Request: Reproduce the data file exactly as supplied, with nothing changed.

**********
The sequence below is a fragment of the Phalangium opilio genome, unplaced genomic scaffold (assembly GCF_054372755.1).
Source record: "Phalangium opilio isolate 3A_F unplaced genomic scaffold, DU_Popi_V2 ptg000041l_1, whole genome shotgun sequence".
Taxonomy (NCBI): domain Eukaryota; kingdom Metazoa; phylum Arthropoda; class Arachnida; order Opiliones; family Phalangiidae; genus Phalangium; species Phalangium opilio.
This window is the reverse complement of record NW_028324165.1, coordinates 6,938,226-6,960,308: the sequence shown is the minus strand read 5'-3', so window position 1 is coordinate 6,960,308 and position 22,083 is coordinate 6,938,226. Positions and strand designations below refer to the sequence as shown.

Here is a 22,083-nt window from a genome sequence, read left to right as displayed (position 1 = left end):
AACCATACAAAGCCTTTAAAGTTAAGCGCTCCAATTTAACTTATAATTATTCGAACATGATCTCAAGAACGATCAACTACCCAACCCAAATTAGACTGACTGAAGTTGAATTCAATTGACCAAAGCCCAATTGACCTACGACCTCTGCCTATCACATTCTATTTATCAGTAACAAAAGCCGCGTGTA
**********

The sequence below is a fragment of the Phalangium opilio genome, unplaced genomic scaffold (assembly GCF_054372755.1).
Source record: "Phalangium opilio isolate 3A_F unplaced genomic scaffold, DU_Popi_V2 ptg000041l_1, whole genome shotgun sequence".
Taxonomy (NCBI): domain Eukaryota; kingdom Metazoa; phylum Arthropoda; class Arachnida; order Opiliones; family Phalangiidae; genus Phalangium; species Phalangium opilio.
This window is the reverse complement of record NW_028324165.1, coordinates 6,938,226-6,960,308: the sequence shown is the minus strand read 5'-3', so window position 1 is coordinate 6,960,308 and position 22,083 is coordinate 6,938,226. Positions and strand designations below refer to the sequence as shown.

Here is a 22,083-nt window from a genome sequence, read left to right as displayed (position 1 = left end):
AACCATACAAAGCCTTTAAAGTTAAGCGCTCCAATTTAACTTATAATTATTCGAACATGATCTCAAGAACGATCAACTACCCAACCCAAATTAGACTGACTGAAGTTGAATTCAATTGACCAAAGCCCAATTGACCTACGACCTCTGCCTATCACATTCTATTTATCAGTAACAAAAGCCGCGTGTA